Cholesterol and Vascular Disease Part 3: How Tiny LDL Particles Can Cause Such Harm

Last week we discussed the relevance of LDL particles, emphasizing their role as the main drivers of vascular disease. We did not, however, discuss how they wreak such havoc upon our blood vessels. Today we will do so.

LDL particles do wonderful things. They transport cholesterol and triglycerides to various parts of our body for fuel, storage, or even to serve as building blocks for other important molecules. They even transport vitamin E to our brains in order to enhance growth and development in infants, and proper brain function in adults. So how can something so good, be so bad? The answer lies in numbers. The aphorism “too much of a good thing can be bad” applies perfectly to LDL particles; they are necessary for a healthy body, but only in small quantities. The numbers most of us possess are so far out of range, they are literally killing us. But how? What happens when these tiny particles make their way beneath the delicate yet vital single cell layer (called the endothelium) that lines our blood vessels?

When LDL particles penetrate the boundary that separates blood from the blood vessel wall, they often cause a chain reaction that leads to plaque accumulation.

First they become oxidized. Oxidation leads to activation of an enzyme called LpPLA2 (lipoprotein associated phospholipase A2). Enzymes are biological molecules that initiate chemical reactions. In this case, LpPLA2 destroys a type of fat (a phospholipid) that sits within the surface membrane of LDL particles. The fat is broken in two, creating two independent but highly inflammatory elements – an oxidized fatty acid and Lyso-phosphatidylcholine (Lyso-PC). These “freed” fats summon other agents of atherogenesis (plaque formation) – adhesion molecules and cytokines are released bringing in specialized white blood cells called macrophages which then consume the oxidized LDL particles. As more oxidized particles are consumed, the macrophage weakens and ultimately dies, releasing its atherogenic contents and essentially pouring fuel on the fire beneath the endothelium. Other “bad” substances are also produced – MMPs (matrix metalloproteinases) for example chew away at the cap that has formed over the budding plaque in an attempt to contain the fire below. As MMPs thin the cap it becomes more likely to tear. (Dr. Abela, Professor and Chief of Cardiology at MSU produced spectacular images of cholesterol crystals helping MMPs tear through the thinning cap. Remember, cholesterol that floats freely will crystallize. Once the cap tears, the fire rages into the vessel lumen (where our blood is freely flowing in order to bring nourishment to the tissues it feeds – in this case the heart muscle). The blood in turn attempts to quench the fire, but by doing so produces a blood clot, which in turn can entirely block the bloods passage. The end result – a heart attack and death of heart muscle. And it all started with the excessive LDL particles! Next week we will discuss methods to lower LDL particles to diminish our risk of heart attacks.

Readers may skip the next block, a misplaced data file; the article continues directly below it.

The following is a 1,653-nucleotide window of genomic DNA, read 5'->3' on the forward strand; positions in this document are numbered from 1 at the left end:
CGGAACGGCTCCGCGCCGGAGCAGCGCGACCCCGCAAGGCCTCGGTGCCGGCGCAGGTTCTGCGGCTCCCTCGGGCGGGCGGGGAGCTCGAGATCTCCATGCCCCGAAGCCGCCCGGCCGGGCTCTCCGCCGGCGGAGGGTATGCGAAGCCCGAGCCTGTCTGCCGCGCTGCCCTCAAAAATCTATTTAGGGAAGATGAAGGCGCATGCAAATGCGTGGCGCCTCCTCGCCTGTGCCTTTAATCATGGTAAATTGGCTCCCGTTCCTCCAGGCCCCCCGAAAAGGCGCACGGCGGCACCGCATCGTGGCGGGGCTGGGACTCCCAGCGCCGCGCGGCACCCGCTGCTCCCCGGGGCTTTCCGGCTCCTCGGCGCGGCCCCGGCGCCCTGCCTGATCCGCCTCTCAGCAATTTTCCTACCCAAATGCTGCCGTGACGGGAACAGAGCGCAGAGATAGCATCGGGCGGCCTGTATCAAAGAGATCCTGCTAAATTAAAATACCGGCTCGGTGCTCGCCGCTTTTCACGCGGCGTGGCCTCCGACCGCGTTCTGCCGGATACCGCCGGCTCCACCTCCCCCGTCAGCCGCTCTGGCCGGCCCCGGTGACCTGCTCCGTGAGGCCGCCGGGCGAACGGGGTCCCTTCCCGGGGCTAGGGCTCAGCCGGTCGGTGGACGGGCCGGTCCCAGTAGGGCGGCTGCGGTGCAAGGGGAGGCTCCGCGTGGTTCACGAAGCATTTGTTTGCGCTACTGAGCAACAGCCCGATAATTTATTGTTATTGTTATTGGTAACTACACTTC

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One Comment

  1. Martin September 28, 2013 at 9:02 am #

    Thanks so much for the post, Dr Baum. Fascinating.

    Why is it that some plaque ruptures and other plaque does not? I recently read in an opinion piece by Michael Rothberg in Circulation “most cardiac events occur at lesions that appeared mild on previous angiography”

    We all develop plaque throughout our lives, but why does some plaque rupture? and is there a correlation between how much plaque is built up vs. risk?

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